Knowle’s two councillors, Lib-Dem members Gary Hopkins and Christopher Davies, have been lobbying for a secondary school in the area for many years.

Cllr Hopkins told the public meeting: “Demand for secondary places will be going up very rapidly in this area.

“I don’t think it’s sensible for people to be travelling a considerable distance [to school] when we need a facility here.”

But discussions on locations need to take place before the DfE issues its decision, the two councillors said.

In an interview with South Bristol Voice, Mr MacKinnon said the plan is for a free school – a state-funded school open to all but run independently. Bristol city council has no money to build a school, and only free schools are currently getting government funds, he said. 

“I think it’s quite exciting that groups of people who are interested and have professional experience can use that to create a school for the community.

“We are confident that our experience will help us to make this school a success,” he said.

Matthew Bennett, a deputy head at the grammar school who is drafting the proposal for the new school, told the public meeting that he grew up in Novers Lane and went to school in Withywood. “I know the area really well and I know there is a lot of talent here,” he said.

“We want to release the potential and raise aspirations for children in this area.”

But it is not the aim to poach pupils from other schools, he said. “It’s about creating partnerships with other schools, it’s not about trying to compete with them or take [their] pupils.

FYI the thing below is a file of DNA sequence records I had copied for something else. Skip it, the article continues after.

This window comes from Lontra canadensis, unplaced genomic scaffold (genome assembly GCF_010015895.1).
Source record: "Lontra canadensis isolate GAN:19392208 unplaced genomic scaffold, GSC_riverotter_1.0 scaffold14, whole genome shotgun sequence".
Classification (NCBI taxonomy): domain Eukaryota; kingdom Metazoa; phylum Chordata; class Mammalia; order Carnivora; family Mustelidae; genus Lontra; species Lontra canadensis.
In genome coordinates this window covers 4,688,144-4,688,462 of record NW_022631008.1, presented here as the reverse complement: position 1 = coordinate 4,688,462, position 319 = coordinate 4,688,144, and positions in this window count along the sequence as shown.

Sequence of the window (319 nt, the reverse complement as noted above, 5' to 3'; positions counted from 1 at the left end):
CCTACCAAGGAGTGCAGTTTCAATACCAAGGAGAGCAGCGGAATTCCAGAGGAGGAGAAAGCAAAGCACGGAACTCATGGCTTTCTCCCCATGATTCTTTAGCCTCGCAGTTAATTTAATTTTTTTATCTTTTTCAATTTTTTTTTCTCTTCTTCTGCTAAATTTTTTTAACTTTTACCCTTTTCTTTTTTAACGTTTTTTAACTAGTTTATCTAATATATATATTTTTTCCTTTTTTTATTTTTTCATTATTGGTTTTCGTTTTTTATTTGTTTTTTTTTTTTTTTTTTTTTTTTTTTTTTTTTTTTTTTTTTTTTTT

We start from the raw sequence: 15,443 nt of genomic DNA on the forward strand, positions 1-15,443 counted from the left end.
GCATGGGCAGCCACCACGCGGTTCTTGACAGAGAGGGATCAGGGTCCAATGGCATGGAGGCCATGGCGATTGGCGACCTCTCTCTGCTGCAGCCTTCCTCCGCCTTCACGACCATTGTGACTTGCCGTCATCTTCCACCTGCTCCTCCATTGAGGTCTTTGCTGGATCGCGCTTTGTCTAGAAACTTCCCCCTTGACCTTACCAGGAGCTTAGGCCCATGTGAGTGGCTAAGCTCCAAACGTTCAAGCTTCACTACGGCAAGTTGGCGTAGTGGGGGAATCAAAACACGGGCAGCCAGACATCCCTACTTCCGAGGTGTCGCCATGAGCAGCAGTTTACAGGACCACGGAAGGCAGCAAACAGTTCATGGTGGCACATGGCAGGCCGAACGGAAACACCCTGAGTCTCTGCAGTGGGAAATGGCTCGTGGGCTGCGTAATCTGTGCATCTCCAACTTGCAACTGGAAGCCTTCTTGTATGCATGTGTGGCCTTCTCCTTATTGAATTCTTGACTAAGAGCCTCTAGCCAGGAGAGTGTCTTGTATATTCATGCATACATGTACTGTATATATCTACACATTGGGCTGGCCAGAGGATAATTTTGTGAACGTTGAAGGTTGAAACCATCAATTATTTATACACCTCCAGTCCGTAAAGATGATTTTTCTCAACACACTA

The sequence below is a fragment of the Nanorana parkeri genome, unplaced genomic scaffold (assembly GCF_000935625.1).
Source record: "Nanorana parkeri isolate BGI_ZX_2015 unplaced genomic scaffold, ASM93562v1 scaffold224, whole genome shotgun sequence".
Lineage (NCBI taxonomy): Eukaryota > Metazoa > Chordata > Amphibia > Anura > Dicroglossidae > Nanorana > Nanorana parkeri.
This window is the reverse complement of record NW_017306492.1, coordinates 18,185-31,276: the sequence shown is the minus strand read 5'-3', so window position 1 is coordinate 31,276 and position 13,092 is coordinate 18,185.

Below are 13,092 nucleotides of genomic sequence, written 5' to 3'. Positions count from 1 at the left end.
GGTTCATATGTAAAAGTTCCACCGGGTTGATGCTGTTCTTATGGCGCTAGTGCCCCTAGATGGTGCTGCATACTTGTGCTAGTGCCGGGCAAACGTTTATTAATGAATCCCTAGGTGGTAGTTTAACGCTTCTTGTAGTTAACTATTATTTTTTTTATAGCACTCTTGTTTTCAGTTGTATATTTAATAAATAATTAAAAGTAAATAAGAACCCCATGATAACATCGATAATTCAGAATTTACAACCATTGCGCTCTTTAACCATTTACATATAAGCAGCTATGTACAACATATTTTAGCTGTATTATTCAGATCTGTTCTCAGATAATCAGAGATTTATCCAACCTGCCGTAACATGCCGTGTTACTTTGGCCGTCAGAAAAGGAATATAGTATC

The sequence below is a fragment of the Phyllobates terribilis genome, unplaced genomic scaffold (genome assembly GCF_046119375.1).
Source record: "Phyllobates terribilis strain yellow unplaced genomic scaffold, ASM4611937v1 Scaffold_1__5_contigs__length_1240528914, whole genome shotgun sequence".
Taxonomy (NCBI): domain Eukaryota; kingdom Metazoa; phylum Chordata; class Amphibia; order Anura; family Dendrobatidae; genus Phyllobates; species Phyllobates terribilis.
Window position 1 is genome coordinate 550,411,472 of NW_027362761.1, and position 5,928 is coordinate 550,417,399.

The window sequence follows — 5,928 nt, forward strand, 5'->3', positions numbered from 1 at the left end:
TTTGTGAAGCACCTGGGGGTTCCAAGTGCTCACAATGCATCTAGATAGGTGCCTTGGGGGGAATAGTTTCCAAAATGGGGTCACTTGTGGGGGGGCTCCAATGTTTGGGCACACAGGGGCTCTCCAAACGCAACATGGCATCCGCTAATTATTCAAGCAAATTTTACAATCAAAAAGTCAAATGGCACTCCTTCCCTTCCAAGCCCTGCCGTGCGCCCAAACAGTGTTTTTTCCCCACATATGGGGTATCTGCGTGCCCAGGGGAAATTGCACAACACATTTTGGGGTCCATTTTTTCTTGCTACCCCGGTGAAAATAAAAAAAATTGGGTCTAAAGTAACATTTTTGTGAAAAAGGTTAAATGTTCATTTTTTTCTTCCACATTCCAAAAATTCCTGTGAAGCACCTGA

“Schools in South Bristol have been improving rapidly in recent years but it’s still below average for Bristol and nationally. We think that the work we do at Bristol Grammar School we can replicate in the work we do here.”

“We are being very realistic about what this school will need to deliver,” he said. Staff have been looking at the number of pupils in the area need free school meals and other measures which will attract a pupil premium – extra money from the Government to combat deprivation.

Mr MacKinnon, who like his deputy was educated in the state sector, taught only at state schools until his appointment at the grammar school.

“I know what difference a good school can make,” he said.

Mr MacKinnon hinted to the Voice that the new school may have a radical design. “Schools don’t have to look like they used to. As a parallel, going round Southmead hospital, it doesn’t look like a hospital,” he said.

Given the difficulty of finding a site big enough to host a traditional school with a playground and sports fields, it may be that the new school will have more than one site, and might share facilities with other organisations.